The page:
Do Video Games Have a Place in the Classroom?
Video games have a long history of controversy. From promoting violence to too much screen time being detrimental to health for children, it would appear to be obvious that they have absolutely no place in the classroom. However, this notion is now being challenged.
Movies, graphic novels, and tablet educational applications that double as learning games, are all currently used in the classroom with success. Through detailed and specific planning, these forms of media have brought a lot of benefits to their student users. They inspire critical thinking and creativity, and help prepare students for the modern world. Some even teach kids to code.
Why would well-executed lessons based on educational games be any different?
How it can be done
Interesting, those who have begun to use video games as a tool for education have made a subtle but significant name switch from “video game” to “digital game”. Doing this releases many of the negative stigmas and connotations naturally attached to video games—namely that they are a waste of time and provide no value.
Digital games can be used across the curriculum as another way to reach learning objectives. And for STEAM education, many of these games are great for project based learning and teaching STEAM concepts including kids coding and robotics.
Have a look at these specific examples in different subjects-
- In English Class
Educational games tend to tell a story and even follow the traditional story progress that we see prevalent in novels. Simply put, there are characters, a main problem that needs to be solved, actions that move towards or away from a solution, and ultimately, success or failure is realized. Students can therefore use this form of media to learn, assess, and think critically about literary elements, like reliable narrators. Students can also explore actions and consequences, plus they can learn about different genres such as magical realism. There’s a lot of potential here!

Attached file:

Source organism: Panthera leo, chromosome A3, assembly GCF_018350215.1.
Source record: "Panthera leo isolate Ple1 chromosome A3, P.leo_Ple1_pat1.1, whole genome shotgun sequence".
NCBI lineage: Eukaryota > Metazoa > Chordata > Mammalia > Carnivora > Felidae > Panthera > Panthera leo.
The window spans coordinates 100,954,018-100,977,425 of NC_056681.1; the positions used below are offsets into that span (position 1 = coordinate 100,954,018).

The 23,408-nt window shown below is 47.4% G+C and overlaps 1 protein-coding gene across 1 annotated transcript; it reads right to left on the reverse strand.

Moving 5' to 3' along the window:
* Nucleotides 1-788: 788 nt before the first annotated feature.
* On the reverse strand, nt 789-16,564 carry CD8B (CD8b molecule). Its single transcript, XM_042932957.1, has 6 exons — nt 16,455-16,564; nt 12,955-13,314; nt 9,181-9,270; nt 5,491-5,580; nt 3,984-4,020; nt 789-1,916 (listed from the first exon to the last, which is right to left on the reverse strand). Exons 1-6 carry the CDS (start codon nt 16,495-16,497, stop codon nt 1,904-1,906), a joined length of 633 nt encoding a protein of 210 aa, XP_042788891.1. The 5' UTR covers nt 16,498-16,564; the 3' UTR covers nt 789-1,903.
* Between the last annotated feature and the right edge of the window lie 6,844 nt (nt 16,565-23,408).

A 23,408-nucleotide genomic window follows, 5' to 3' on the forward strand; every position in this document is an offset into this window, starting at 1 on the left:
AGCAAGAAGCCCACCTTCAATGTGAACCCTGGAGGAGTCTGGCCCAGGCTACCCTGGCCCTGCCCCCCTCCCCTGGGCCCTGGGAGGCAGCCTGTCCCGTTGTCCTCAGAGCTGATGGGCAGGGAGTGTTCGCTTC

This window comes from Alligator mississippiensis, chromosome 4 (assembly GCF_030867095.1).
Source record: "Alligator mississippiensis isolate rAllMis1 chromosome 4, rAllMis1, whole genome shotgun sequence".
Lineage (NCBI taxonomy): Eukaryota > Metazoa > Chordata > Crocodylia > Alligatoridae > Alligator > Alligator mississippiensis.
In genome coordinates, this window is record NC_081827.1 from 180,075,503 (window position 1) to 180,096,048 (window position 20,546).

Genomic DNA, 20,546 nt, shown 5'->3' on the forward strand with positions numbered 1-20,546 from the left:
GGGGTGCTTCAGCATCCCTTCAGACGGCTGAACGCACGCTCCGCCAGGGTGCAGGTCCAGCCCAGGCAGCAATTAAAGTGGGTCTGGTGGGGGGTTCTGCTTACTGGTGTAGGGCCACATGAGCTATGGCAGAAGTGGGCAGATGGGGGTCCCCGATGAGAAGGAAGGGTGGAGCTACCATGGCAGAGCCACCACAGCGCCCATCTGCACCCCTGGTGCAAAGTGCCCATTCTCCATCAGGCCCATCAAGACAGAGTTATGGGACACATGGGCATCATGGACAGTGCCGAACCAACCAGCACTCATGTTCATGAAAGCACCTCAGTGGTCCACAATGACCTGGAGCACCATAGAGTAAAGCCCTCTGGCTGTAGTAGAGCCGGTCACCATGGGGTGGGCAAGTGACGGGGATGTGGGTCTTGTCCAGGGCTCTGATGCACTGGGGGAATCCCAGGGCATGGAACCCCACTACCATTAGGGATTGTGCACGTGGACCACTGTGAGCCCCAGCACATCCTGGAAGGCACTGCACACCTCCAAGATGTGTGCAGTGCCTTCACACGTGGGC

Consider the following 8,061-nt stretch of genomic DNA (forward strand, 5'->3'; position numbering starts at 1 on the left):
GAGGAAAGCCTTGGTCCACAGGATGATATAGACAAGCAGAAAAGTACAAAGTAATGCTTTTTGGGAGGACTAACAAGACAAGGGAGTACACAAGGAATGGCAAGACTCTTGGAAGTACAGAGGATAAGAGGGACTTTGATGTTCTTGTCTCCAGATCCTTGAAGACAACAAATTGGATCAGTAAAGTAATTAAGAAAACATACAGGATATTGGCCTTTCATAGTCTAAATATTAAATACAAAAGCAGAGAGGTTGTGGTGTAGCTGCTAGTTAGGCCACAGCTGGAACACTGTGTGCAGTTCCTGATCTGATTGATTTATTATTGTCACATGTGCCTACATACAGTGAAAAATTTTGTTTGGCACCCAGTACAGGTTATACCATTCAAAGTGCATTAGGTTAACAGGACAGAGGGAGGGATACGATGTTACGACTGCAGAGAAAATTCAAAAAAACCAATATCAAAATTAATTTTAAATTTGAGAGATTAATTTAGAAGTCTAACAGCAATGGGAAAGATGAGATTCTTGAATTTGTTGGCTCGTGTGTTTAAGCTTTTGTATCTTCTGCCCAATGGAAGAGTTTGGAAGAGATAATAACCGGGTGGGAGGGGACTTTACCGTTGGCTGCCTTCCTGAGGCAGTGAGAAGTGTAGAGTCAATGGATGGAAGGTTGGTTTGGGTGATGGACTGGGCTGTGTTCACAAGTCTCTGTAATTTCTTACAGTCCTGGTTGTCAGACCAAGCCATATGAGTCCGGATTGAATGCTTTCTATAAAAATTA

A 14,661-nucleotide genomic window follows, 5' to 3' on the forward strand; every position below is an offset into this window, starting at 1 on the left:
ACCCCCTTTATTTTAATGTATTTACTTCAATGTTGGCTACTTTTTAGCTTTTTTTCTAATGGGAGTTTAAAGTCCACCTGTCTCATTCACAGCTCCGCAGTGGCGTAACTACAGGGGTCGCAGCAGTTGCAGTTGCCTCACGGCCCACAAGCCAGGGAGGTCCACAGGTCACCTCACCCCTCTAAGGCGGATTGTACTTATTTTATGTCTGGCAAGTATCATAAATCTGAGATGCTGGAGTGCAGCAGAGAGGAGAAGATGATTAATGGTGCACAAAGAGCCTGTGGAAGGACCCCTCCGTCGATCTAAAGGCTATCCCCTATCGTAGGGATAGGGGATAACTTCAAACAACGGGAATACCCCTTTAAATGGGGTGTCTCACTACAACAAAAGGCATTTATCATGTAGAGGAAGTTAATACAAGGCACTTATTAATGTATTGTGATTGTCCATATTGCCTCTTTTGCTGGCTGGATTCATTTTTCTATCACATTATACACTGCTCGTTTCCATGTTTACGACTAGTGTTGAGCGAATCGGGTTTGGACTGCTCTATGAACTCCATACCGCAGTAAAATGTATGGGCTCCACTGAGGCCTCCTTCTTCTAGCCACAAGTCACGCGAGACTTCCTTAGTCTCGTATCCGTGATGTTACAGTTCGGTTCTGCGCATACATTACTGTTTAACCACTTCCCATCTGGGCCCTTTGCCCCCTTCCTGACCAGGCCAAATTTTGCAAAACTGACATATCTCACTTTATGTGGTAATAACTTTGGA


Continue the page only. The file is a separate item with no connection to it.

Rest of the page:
- In History Class
There are more than a few digital games that are set in a time period of great historical purpose. They are based on events that are both real and imaginative. After studying history from the textbook, along with primary sources of information from historical figures, why not compare it with what takes place in a video game? Strategic war games that also take into account other aspects of diplomacy besides fighting are perfect for this.
- In Science Class
You may have already guessed this example: digital games about dinosaurs. Of course there are other options, but this is the first that comes often to mind, and for good reason. Students have always been fascinated by dinosaurs, and digital gamesprovide them with the medium to be even more engaged. There are other focal points that can be found in different video games for older students. Doing some research and talking to the experts, in this case the students themselves, will give a good lead as to in what direction you can go as the teacher.
- Teaching Kids to Code
Many new games for learning are designed to improve a student’s digital literacy, including providing teachers with fun scaffolded game based queststhat teach kidsto code. A notable example of this is ‘Lightbot’ which a simple, but very effective educational game that introduces the basics of codingconcepts to elementary students.
Our own game Planeteers, teaches block coding and robotics, together with other STEAM skills in a quest driven open world environment, where all quests are mapped to a comprehensive STEAM curriculum for grades 3 to 6.
Keeping it academic
Just like anything that has to do with modern technology and anything new that enters the classroom, the use of educational games requires common sense and good investigation to make sure they are appropriate for the classroom environment. Having fun while learning is the key.
If you are a teacher, consider giving it a try. If you are a parent, be opened minded if you hear about a type of video game being played in class. If you are an administrator, consider bringing these ideas to your staff. There are many possibilities yet to be explored in STEAM Education, and it is just beginning. Creativity and realizing the potential is all that is required (along with adequate planning of course!)